Blind Date (1979) S/T (LP)Windsong (BXL 1–3403)

Blind Date

Blind Date

1979

Windsong Records (BXL 1–3403)

Produced by Jeff Glixman

*** noteworthy
Sole album by this mystery group, power pop on John Denver’s Windsong label with Arnie Badd, Brad Billion, Dane Bramage, and Pinky Chablis. While they don’t sound like Cheap Trick, it’s sort of the same idea, power pop with focus on pounding drums and electric guitar (and of course vocals, harmony and melody), lots of content about love but also the violent crime of “Trouble Maker.”  This is power pop but not the soft-rock or candy-coated bubblegummy brand, somewhere between the Raspberries and Thin Lizzy, the Babys and Van Halen.

Both sides end with hard-rock content, the instrumental “Twin Engines” closing the first side, the 5+ minute “Midnight Imagination,” ending the proceedings. This closer brings the Beach Boys influence into power ballad mode, bridging 60s’ pop and 70s’ excess to the power ballads of the 80s, the straight-forward aspects of 70s glam and the excesses of the glam of the 80s. Mostly it’s the Beach Boys channeled through 70s hard rock.


While this is varied set, it’s fairly entertaining through both sides and even the filler falls into the background without becoming annoying. This group never comes close to the best of the power poppers, but they’re also obviously a few notches above the bland new wavers from this era. It’s pure juvenile fun, all songs written and arranged by Blind Date.

— winch

author of

 

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Jamul (1970) S/T (LP) Lizard (A20101)

Jamul

Jamul

1970

Lizard (A20101)

Produced by Richard Podolor

**** recommended

This sole album by this obscure outfit jumps from the gate with a heavy hard-rock version of “Tobacco Road,” focusing on power and loud guitars, a bit more earthy and bluesy but coming from the sounds we’d heard with bands such as Blue Cheer, Grand Funk, and MC5. The second cut turns Little Richard’s “Long Tall Sally” into a chugging blues rocker with a CCR influence showing, and on the third number, the Steppenwolf comparisons come across clear as a howl.

The fourth cut reveals that this set is going to have something else in common with Steppenwolf albums, inconsistency, with this song slowing down and following the era’s trend to move to the country.


While the side is moderately enjoyable throughout, sometimes showing a raunchy side that foreshadows Black Oak Arkansas, each song seems to get less powerful than the previous. The cut that closes the side, a cover of “Jumpin’ Jack Flash,” gave them a chance to remedy the decline, but the restrained quality that runs through the song is disappointing, especially after the beginning of the side showed what could have been with the end.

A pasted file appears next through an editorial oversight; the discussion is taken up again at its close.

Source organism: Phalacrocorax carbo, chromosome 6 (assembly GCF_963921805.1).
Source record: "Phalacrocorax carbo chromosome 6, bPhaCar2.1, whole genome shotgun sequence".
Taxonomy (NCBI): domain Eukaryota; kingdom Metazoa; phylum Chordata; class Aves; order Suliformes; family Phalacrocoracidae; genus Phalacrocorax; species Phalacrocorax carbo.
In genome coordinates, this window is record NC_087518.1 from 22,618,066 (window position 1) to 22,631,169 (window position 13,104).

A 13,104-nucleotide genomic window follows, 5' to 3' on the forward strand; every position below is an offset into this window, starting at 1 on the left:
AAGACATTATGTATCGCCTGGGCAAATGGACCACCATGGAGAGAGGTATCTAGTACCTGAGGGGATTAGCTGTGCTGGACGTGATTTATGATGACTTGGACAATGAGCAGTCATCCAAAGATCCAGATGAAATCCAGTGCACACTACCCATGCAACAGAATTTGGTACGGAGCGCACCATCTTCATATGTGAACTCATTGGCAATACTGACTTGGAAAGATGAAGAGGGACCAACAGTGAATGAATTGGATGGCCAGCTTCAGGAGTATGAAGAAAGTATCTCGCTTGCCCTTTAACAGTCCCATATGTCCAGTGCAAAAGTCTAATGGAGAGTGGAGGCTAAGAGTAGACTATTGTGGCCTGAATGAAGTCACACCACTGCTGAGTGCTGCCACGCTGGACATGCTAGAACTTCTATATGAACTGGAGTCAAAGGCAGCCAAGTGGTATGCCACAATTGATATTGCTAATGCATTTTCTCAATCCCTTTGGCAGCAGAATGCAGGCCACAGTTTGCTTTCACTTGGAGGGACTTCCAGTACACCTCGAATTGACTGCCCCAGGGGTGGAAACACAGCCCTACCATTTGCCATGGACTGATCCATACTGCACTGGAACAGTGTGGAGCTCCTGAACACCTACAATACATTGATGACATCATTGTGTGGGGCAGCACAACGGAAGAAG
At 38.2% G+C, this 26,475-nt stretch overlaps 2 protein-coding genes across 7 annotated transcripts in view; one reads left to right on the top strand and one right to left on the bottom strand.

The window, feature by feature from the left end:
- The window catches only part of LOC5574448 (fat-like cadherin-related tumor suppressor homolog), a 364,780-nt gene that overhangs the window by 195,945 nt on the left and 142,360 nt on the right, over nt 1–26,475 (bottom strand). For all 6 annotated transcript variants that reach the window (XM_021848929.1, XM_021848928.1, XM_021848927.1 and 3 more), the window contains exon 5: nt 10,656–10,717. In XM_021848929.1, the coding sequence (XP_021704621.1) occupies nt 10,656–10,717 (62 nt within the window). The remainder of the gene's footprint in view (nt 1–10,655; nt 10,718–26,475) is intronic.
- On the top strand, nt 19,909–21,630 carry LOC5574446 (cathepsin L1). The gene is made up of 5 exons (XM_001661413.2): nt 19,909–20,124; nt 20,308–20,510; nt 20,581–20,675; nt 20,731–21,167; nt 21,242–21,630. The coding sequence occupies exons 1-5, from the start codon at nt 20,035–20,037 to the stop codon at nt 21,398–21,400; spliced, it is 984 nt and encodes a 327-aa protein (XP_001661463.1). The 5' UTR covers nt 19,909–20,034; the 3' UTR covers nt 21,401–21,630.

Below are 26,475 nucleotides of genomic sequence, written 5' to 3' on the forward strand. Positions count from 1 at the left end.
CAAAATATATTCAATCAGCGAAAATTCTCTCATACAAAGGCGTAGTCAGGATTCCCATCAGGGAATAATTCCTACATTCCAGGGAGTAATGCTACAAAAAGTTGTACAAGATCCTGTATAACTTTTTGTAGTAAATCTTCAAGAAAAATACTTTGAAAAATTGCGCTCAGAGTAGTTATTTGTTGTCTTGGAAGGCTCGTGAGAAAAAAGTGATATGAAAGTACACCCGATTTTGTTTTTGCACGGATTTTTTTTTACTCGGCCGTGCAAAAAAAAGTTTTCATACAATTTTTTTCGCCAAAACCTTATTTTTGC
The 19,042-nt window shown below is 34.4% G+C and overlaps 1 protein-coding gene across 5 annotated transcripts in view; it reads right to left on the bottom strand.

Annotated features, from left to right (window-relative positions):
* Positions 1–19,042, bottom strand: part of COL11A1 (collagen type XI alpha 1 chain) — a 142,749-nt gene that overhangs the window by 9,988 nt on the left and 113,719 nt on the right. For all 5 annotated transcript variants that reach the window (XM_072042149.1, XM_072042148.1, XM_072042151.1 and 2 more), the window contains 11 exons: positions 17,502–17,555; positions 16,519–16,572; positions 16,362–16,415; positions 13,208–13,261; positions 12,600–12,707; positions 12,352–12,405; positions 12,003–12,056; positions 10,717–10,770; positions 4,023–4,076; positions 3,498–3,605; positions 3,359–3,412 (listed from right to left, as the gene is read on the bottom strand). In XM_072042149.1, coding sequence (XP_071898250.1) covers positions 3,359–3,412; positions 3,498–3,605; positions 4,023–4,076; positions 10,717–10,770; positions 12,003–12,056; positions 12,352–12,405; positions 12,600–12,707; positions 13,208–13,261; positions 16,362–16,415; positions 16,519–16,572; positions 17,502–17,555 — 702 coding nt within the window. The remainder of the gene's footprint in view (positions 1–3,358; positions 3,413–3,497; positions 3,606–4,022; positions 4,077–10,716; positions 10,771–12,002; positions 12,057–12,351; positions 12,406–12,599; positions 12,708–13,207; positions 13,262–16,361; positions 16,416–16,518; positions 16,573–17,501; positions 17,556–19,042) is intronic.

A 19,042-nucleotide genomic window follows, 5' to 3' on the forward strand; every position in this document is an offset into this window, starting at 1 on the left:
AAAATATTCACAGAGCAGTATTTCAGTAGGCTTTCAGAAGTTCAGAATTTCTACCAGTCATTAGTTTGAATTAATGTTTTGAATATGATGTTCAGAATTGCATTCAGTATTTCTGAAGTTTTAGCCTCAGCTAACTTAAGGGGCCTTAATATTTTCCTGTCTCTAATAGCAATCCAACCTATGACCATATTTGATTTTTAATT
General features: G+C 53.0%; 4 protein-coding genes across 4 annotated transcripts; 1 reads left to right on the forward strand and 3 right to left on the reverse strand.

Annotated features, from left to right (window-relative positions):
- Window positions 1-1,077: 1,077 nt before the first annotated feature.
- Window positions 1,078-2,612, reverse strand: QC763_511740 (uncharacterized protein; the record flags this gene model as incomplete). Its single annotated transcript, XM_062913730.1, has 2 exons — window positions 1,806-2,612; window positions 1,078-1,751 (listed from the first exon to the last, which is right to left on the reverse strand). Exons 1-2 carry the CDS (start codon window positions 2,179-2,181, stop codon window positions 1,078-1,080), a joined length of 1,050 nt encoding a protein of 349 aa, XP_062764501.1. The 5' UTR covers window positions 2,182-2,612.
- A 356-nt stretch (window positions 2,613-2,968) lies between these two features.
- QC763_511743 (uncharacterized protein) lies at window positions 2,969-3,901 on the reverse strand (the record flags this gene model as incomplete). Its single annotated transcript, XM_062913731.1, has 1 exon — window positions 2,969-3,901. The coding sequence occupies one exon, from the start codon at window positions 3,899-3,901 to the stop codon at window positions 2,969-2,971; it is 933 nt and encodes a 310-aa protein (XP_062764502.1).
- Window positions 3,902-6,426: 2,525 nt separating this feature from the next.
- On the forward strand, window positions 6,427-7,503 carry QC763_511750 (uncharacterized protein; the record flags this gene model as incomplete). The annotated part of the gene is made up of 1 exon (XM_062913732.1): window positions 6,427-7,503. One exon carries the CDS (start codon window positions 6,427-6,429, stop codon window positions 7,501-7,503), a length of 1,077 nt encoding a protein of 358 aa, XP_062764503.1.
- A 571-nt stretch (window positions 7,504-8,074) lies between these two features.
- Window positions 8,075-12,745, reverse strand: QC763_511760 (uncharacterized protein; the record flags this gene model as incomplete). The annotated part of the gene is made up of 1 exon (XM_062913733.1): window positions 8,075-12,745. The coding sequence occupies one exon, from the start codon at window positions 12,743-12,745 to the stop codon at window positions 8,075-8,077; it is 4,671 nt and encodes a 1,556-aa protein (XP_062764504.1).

The flip side starts off sounding as if it might pull out the slack, but again starts to drag a bit, the songs helping to reveal a variety of likely influences: Mountain, The Grateful Dead, the Band, Terry Reid, and the Stones. Fortunately, the set ends strong as it began with the double-barrel blasts of two originals: the harmonica-blowing Bo Diddley-ish “Ramblin’ Man” and the tempestuous burning acid of “Valley Thunder.” Cuts such as these make this set a near classic.

— winch

 

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Kathi McDonald (1974) Insane Asylum (LP) Capitol ST-11224

Kathi McDonald

Insane Asylum

1974

Capitol ST-11224

produced by David Briggs

Arranged by Pete Sears

**** recommended

While many white female singers surfaced in the wake of Janis Joplin, this blue-eyed soul singer and blues belter was obviously a cut above much of the competition.

Coming from the far Northwest, McDonald made her way south as a youngster, performing in Seattle when she was 12 and eventually migrating to Frisco in her late teens (Seida). She became an Ikette in the late 1960s, and offered her vocals on Big Brother and the Holding Company’s final offerings and on the Rolling Stones’ Exile on Main Street. She eventually recorded this solo album in 1974.


The set is produced by David Briggs and features a line up of American guitarists, Neil Schon, Ronnie Montrose, Nils Lofgren, and Jim Cipollina. While McDonald remains in the spotlight, these guitarists (and other musicians) play a big part of the recordings, especially as the set progresses into side two. A highlight includes Cipollina offering his trademark guitar sound to Eddie Cochran’s “Somethin’ Else.”


The first side will likely grab you, and the flipside will likely not let go, side one concluding with likely the first time Neil Young’s “Down to the Wire” had seen the light of day, the set concluding with the Willie Dixon-penned title track where Kathi shares the lead vocals with an uncredited Sly Stone (Gonzales).  While this can’t match the power of the 1968 original by Koko Taylor (with Willie Dixon himself sharing the vocals), it’s as good a cover of this song you’re likely to find.  It’s a fine conclusion to a solid album.


Perhaps because this focused on songs from years and decades of the past in an era when rock and roll was supposed to be progressive to be relevant, this album didn’t sell well,  It likely also didn’t help that Kathi not only focused on covers but also a rock sound in sharp contrast to the singer-songwriter folk rock so popular with white female singers in the post-60s early 70s.

 

After the lack of sales of this album, McDonald wouldn’t offer a follow-up until two decades later, but the quality of this album, along with her appearance on nearly 150 other albums (Seida) should be enough to provide her with a chapter in the history of singers from the Northwest.

 

— winch

Sources:

Gonzales, Michael A. Pitchfork. “The Pitch: Sly’s Stone-Cold Genius in 10 Best Late, Great Songs.” http://pitchfork.com/thepitch/1447-slys-stone-cold-genius-in-10-late-great-songs/

Seida, Linda. All Music. “Artists: Kathi McDonald.” http://www.allmusic.com/artist/kathi-mcdonald-mn0000365553/biography
http://kathimcdonald.com/discography/

The Jitters (1979) S/T (LP)

The Jitters

The Jitters

Nervine Music

recorded October 15 – 25, 1979. Released circa 1980.

*** noteworthy


Sole album by the Jitters (not to be confused with other bands with the same name), lead by P.K. Dwyer and sounding like a Northwest backyard band influenced by hillbilly and perhaps Velvet Underground, old-time rock ‘n roll and Jonathan Richman, Neil Young and Los Angeles, old-time music and Ray Davies, NRBQ and all the obscure mid-70s bands that centered around CBGBs.


While most Seattle outfits from this era seemed attached to hard rock or new wave, these folks seem to be having fun and doing their own thing.